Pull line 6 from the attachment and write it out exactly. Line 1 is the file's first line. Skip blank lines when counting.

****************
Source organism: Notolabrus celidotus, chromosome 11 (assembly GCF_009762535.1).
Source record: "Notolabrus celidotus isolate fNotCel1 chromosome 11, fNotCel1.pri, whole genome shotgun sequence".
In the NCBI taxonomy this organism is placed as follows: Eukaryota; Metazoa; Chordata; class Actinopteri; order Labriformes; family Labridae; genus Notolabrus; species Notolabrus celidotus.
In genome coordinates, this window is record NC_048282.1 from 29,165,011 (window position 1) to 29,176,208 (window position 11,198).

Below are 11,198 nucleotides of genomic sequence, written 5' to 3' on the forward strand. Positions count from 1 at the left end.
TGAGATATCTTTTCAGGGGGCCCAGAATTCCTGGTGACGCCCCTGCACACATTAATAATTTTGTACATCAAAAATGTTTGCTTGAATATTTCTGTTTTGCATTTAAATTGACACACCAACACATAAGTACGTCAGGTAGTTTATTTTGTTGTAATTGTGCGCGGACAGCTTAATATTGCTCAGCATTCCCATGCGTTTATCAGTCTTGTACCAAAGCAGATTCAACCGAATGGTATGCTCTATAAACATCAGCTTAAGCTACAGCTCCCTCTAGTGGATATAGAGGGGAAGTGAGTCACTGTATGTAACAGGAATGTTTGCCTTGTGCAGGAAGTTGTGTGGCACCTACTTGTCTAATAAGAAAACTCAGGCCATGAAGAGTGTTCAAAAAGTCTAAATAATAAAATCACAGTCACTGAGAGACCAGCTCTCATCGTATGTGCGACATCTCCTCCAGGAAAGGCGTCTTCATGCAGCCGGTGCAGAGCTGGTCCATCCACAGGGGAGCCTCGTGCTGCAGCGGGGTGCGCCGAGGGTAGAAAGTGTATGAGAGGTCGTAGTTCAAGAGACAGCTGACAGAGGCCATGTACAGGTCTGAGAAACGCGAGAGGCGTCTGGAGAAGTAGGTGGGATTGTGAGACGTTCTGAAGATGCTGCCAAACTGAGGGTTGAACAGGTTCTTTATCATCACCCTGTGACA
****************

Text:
TGAGATATCTTTTCAGGGGGCCCAGAATTCCTGGTGACGCCCCTGCACACATTAATAATTTTGTACATCAAAAATGTTTGCTTGAATATTTCTGTTTTGCATTTAAATTGACACACCAACACATAAGTACGTCAGGTAGTTTATTTTGTTGTAATTGTGCGCGGACAGCTTAATATTGCTCAGCATTCCCATGCGTTTATCAGTCTTGTACCAAAGCAGATTCAACCGAATGGTATGCTCTATAAACATCAGCTTAAGCTACAGCTCCCTCTAGTGGATATAGAGGGGAAGTGAGTCACTGTATGTAACAGGAATGTTTGCCTTGTGCAGGAAGTTGTGTGGCACCTACTTGTCTAATAAGAAAACTCAGGCCATGAAGAGTGTTCAAAAAGTCTAAATAATAAAATCACAGTCACTGAGAGACCAGCTCTCATCGTATGTGCGACATCTCCTCCAGGAAAGGCGTCTTCATGCAGCCGGTGCAGAGCTGGTCCATCCACAGGGGAGCCTCGTGCTGCAGCGGGGTGCGCCGAGGGTAGAAAGTGTATGAGAGGTCGTAGTTCAAGAGACAGCTGACAGAGGCCATGTACAGGTCTGAGAAACGCGAGAGGCGTCTGGAGAAGTAGGTGGGATTGTGAGACGTTCTGAAGATGCTGCCAAACTGAGGGTTGAACAGGTTCTTTATCATCACCCTGTGACA